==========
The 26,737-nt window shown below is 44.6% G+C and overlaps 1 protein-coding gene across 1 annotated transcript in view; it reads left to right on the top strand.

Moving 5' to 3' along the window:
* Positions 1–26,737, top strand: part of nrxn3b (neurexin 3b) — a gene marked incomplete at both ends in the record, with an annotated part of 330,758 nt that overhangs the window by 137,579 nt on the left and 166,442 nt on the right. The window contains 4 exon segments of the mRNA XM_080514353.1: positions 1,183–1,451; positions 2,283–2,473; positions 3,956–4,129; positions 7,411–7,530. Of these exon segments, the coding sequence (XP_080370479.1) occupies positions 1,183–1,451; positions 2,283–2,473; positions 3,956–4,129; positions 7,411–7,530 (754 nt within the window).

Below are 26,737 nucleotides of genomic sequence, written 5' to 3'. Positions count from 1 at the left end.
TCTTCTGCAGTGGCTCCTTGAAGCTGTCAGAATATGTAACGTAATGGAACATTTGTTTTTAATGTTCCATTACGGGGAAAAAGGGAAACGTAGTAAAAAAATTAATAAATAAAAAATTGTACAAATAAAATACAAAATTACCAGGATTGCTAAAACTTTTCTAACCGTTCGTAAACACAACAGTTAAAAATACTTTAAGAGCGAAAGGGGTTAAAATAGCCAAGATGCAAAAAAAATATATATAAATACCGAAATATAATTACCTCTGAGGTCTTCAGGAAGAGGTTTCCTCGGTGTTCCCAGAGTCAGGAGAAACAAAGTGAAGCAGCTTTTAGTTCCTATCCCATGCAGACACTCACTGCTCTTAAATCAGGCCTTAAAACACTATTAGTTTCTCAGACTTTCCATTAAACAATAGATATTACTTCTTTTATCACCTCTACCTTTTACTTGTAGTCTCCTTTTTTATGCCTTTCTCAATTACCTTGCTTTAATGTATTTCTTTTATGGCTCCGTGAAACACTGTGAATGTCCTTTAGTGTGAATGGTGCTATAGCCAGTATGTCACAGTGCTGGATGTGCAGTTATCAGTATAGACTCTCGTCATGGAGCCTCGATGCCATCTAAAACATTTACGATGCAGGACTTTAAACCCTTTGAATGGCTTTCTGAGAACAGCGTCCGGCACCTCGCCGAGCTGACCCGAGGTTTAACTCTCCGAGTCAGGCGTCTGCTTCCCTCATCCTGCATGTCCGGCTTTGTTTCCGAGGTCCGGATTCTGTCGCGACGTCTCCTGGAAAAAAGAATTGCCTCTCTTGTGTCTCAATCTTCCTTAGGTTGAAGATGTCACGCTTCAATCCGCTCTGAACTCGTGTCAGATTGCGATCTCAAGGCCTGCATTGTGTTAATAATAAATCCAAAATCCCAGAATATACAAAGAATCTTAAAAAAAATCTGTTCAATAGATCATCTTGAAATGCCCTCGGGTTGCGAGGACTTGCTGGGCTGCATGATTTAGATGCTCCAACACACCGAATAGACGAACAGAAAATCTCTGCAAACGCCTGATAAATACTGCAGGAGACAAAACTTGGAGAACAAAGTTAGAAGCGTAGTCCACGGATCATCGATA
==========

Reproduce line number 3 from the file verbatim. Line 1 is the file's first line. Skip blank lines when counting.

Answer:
* Positions 1–26,737, top strand: part of nrxn3b (neurexin 3b) — a gene marked incomplete at both ends in the record, with an annotated part of 330,758 nt that overhangs the window by 137,579 nt on the left and 166,442 nt on the right. The window contains 4 exon segments of the mRNA XM_080514353.1: positions 1,183–1,451; positions 2,283–2,473; positions 3,956–4,129; positions 7,411–7,530. Of these exon segments, the coding sequence (XP_080370479.1) occupies positions 1,183–1,451; positions 2,283–2,473; positions 3,956–4,129; positions 7,411–7,530 (754 nt within the window).